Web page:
The Edgeworth Insurance Group
2715 Spring Valley Rd.
Lancaster, Pennsylvania 17601
If you plan to sell your current home and move to a smaller one after retirement, you may be in for a shock. While it’s tempting to see “downsizing” as an easy way to lower costs in retirement, the new economic reality may make it much more difficult to realize those savings. Home values have gone up nearly 9% in the last year, making the effects of downsizing much less dramatic. In 2020, for example, homeowners aged 65-75 who downsized from an average home valued at $340,000 often ended up purchasing a smaller home costing around $250,000.
These small savings reflect the tight housing inventory and fierce competition for smaller “starter” homes. Retirees seeking to downsize will find themselves competing with first-time homebuyers looking for lower-priced, smaller houses. Also, mortgage rates are ticking slowly upward, making purchasing a new home much more expensive. With the current median home price in the US at over $312,00, downsizing in both cost and square footage may not be easy to achieve.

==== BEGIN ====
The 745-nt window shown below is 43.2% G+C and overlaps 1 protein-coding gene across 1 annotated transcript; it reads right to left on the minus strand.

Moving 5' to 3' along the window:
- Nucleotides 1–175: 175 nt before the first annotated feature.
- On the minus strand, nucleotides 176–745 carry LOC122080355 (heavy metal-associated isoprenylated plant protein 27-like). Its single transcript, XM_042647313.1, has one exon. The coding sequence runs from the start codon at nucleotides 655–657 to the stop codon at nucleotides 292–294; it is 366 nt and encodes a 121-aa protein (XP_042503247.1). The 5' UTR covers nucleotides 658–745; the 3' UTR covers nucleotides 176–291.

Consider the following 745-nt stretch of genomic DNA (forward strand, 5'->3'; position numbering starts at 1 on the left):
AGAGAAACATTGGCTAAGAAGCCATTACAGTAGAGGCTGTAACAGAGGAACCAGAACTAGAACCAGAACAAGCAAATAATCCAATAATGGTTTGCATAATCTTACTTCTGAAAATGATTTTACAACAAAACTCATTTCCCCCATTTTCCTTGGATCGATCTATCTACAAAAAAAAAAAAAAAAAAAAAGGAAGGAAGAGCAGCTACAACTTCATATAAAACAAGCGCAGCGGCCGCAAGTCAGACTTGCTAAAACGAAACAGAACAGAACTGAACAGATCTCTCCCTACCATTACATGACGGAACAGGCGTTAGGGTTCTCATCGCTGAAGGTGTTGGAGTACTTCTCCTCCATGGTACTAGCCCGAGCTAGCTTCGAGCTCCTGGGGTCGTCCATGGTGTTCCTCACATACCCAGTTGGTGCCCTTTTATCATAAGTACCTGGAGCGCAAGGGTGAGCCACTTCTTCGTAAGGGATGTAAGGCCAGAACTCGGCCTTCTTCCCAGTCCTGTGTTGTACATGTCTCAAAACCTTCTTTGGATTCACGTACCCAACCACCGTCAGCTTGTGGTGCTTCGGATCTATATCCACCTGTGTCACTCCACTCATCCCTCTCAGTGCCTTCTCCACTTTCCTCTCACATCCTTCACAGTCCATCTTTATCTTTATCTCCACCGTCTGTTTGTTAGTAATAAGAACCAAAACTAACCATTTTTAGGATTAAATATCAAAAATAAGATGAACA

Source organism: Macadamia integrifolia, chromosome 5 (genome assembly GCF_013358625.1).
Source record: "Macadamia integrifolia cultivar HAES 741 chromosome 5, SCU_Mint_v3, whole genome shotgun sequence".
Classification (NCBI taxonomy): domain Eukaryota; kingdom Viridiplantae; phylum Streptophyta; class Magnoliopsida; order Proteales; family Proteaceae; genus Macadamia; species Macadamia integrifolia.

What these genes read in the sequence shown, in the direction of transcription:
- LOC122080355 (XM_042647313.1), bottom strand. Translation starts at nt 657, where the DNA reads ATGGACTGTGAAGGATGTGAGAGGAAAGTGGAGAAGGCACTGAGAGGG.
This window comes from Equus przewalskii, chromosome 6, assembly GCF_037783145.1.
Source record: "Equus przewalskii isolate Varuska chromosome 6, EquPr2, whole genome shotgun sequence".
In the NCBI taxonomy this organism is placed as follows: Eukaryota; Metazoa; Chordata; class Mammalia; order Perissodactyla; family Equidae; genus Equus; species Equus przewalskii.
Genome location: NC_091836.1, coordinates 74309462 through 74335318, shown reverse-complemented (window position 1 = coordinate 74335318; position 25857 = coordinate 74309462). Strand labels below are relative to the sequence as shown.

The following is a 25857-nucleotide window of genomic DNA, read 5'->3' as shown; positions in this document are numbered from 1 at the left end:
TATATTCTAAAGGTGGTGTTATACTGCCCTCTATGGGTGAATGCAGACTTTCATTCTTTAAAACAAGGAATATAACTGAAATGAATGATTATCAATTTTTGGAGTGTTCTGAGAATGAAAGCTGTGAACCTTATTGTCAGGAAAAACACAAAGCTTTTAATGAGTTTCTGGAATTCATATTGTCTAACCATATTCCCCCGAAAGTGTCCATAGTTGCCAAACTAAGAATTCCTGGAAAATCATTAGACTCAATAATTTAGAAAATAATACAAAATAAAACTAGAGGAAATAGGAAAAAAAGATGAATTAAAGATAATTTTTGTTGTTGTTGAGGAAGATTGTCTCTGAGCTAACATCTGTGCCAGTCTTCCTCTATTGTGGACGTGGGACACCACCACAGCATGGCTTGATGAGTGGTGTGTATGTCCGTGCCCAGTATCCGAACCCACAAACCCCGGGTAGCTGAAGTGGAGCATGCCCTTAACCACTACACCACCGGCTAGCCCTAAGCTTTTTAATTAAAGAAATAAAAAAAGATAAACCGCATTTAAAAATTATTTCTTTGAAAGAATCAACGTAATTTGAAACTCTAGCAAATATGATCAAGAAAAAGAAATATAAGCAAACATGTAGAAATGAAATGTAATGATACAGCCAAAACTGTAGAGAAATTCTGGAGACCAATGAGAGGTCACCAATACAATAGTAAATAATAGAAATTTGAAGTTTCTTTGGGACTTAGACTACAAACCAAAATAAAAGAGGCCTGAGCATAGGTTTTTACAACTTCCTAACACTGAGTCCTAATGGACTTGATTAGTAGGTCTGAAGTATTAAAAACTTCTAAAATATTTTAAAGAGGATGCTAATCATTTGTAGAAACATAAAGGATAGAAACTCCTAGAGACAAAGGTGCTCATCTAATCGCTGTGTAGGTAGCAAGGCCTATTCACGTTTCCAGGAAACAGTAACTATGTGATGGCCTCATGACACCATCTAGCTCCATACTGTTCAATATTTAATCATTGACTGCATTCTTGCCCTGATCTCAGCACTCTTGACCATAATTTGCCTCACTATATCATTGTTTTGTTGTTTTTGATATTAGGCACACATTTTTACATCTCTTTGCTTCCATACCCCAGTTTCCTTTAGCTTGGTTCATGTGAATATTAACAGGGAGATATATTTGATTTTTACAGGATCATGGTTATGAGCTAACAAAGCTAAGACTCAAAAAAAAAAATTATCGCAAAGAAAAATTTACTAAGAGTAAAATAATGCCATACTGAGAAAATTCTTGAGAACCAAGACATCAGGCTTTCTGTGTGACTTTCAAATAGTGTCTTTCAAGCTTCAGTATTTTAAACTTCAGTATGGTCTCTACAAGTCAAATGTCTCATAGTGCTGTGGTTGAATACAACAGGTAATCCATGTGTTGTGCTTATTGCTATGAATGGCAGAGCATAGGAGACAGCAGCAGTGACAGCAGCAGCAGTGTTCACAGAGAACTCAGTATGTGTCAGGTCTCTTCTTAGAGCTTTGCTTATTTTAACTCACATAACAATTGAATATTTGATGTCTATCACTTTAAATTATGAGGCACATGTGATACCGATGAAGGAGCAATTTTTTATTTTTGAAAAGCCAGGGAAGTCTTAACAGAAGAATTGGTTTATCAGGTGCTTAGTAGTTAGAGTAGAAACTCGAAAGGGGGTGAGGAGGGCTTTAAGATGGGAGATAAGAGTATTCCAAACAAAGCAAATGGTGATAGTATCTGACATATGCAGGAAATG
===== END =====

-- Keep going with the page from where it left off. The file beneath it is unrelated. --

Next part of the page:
Although moving to a smaller home seems logical for many retirees and pre-retirees, you must do the math first. It’s advisable to include your financial advisor or advisory team when you consider downsizing to ensure it makes sense in the long term.
Summing it up.
In the past, downsizing was an effective way for retirees to reduce their monthly expenditures significantly while retaining their independence. However, we currently have an unpredictable housing market made worse by a lack of inventory and speculation, along with inflation and near-zero interest rates. The savings from downsizing, then, are not as dramatic as they have been in previous years. Retirees should consider the long-term effects before deciding to leave their current homes.
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